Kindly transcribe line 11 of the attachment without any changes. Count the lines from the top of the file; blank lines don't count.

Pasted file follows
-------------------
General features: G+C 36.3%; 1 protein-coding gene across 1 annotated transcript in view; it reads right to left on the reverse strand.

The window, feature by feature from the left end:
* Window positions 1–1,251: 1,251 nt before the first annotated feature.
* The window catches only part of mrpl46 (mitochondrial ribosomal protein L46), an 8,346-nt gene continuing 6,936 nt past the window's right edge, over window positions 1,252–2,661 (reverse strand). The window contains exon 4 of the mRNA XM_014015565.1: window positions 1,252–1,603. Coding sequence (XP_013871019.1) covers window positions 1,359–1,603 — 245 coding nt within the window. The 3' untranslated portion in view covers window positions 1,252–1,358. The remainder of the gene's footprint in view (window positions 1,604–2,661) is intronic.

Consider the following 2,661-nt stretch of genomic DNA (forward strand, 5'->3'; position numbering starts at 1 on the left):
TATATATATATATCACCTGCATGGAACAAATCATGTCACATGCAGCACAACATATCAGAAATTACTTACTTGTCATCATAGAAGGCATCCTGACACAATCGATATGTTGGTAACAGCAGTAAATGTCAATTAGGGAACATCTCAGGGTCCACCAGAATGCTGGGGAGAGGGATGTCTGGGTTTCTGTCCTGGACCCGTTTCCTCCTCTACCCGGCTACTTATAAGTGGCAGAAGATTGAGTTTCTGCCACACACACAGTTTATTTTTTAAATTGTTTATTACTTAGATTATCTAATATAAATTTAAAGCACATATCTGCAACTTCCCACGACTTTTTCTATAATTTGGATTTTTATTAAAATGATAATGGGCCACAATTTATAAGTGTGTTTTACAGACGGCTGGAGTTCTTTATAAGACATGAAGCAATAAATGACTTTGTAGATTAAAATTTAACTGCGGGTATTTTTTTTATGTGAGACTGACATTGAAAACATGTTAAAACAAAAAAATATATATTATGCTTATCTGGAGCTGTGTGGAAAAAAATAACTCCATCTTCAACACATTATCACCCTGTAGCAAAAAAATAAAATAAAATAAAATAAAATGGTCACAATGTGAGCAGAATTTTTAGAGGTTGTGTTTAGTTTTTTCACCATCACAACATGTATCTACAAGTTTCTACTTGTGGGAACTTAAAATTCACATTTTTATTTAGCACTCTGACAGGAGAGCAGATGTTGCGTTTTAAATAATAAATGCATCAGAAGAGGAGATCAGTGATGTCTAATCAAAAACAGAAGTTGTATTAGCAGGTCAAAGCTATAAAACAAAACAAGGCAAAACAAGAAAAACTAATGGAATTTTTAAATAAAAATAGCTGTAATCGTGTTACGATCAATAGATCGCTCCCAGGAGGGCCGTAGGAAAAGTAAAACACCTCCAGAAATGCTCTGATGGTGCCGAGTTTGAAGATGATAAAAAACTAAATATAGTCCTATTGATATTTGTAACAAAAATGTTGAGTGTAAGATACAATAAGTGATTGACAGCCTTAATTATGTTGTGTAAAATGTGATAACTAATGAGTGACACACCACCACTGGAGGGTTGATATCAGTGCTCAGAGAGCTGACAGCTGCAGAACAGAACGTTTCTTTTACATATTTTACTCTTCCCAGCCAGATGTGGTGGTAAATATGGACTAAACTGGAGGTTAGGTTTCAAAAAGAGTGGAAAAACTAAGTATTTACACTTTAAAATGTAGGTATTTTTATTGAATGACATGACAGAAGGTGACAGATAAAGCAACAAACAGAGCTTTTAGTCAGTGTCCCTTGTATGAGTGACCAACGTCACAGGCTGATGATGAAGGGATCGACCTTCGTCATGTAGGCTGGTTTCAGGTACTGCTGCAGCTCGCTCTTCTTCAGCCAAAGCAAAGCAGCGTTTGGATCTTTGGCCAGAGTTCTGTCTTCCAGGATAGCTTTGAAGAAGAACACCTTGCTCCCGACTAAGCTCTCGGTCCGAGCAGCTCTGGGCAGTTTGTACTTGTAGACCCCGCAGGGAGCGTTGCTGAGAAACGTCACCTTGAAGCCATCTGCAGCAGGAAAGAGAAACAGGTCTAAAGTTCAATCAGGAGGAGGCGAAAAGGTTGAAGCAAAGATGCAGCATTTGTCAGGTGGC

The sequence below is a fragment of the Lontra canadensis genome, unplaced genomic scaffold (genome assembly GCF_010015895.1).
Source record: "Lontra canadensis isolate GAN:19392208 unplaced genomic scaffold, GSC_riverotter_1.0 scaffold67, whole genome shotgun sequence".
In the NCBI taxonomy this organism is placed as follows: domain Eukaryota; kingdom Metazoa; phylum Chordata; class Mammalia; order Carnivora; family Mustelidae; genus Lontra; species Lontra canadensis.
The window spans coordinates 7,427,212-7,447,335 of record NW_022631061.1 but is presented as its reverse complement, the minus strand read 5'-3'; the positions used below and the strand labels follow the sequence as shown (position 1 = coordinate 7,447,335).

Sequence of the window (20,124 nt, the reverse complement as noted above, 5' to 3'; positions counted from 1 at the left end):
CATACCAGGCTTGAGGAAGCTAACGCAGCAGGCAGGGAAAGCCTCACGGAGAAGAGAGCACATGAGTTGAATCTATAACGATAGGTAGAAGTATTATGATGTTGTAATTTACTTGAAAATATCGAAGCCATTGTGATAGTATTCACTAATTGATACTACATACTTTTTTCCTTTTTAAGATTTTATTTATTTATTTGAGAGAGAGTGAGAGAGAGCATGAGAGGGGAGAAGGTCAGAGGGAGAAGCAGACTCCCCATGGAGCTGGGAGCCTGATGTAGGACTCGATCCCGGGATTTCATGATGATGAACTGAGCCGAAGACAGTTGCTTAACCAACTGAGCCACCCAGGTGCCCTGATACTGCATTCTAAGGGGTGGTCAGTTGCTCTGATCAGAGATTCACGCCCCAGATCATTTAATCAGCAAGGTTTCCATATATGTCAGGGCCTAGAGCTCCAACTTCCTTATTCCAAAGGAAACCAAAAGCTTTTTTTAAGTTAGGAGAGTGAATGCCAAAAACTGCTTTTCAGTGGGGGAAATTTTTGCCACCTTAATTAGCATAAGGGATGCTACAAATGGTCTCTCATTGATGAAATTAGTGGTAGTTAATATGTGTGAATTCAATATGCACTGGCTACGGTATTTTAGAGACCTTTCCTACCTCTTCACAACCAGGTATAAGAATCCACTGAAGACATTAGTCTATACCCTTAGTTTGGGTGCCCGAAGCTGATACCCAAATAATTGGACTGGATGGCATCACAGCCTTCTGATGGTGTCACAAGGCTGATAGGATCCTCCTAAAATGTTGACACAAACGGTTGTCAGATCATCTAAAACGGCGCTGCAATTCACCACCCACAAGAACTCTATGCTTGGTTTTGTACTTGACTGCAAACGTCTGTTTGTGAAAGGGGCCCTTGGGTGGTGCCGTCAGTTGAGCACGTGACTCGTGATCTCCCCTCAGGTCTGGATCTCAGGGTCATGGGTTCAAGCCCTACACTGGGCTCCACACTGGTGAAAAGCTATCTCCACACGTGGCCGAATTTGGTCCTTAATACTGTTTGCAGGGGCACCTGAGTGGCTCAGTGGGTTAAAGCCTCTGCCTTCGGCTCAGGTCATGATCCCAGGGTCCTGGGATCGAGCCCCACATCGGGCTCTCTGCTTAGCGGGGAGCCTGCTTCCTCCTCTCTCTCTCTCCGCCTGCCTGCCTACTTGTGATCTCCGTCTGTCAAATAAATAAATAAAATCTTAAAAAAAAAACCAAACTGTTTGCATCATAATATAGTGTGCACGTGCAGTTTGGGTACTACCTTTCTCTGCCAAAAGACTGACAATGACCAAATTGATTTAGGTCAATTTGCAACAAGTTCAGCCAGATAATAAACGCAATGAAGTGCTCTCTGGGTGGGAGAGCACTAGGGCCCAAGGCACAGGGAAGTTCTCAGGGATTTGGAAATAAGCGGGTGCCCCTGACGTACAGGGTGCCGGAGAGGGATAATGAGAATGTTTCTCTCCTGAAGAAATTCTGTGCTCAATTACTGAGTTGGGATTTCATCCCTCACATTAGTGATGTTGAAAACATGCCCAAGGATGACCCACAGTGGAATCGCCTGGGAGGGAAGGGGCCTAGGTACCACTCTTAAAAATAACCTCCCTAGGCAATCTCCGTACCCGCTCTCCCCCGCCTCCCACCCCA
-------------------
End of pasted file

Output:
Sequence of the window (20,124 nt, the reverse complement as noted above, 5' to 3'; positions counted from 1 at the left end):